It really is the same for our selves. If we push to exhaustion and ignore signs of pain when lifting, moving, or bending; if we sit at our laptops for too many hours a day slumped over the keyboard; even if don’t do these things and our only bad habit is to consistently sit, walk or move in an unbalanced way, over the course of ten, twenty, or forty years, our bodies will begin to break down no matter how well we eat and how much we exercise.

We don’t think too much about the small compromises we make with ourselves on a day to day basis, just as we don’t think too much of it when we eat one decadent meal or we hit the brakes too hard every so often when the car in front stops short. Our bodies are built to take on extra stresses from time to time, but it’s when these stresses become daily, unconscious, and unnoticeable that we run into problems. Often we aren’t even aware that we are putting unnatural amounts of stress on ourselves because it feels so normal.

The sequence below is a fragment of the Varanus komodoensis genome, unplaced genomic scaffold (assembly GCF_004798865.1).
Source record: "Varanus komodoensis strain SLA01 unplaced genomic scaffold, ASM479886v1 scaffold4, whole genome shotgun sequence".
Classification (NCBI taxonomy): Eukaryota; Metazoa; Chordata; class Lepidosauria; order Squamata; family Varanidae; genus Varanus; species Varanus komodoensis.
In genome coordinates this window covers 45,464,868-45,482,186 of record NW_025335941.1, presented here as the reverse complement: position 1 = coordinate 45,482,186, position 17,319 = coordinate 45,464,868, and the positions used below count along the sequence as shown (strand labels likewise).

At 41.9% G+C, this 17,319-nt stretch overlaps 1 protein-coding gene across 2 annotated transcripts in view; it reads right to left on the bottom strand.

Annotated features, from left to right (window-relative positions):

Take a look at this drawing below. The average human adult head weighs about ten to twelve pounds. That’s twelve pounds of force bearing down on the spine nearly every waking hour of every day. However, when the head isn’t balanced on top of the spine (think a slump) the amount of force on the spine increases dramatically. A slump may feel normal and even comfortable, but over time, the increased force can wreak havoc on the whole system. When you look in the mirror, which one of these guys do you see looking back at you?

Do you treat the things you own differently than the way you treat yourself? Have you ever thought about how the way you move, sit, stand, work at a computer, or drive your car may have a direct effect on the amount of energy you have or the pain you may be feeling? I’d love to hear from you.

Jennifer Schulz is an AmSAT certified Alexander Technique teacher. She maintains a private practice in Los Angeles, CA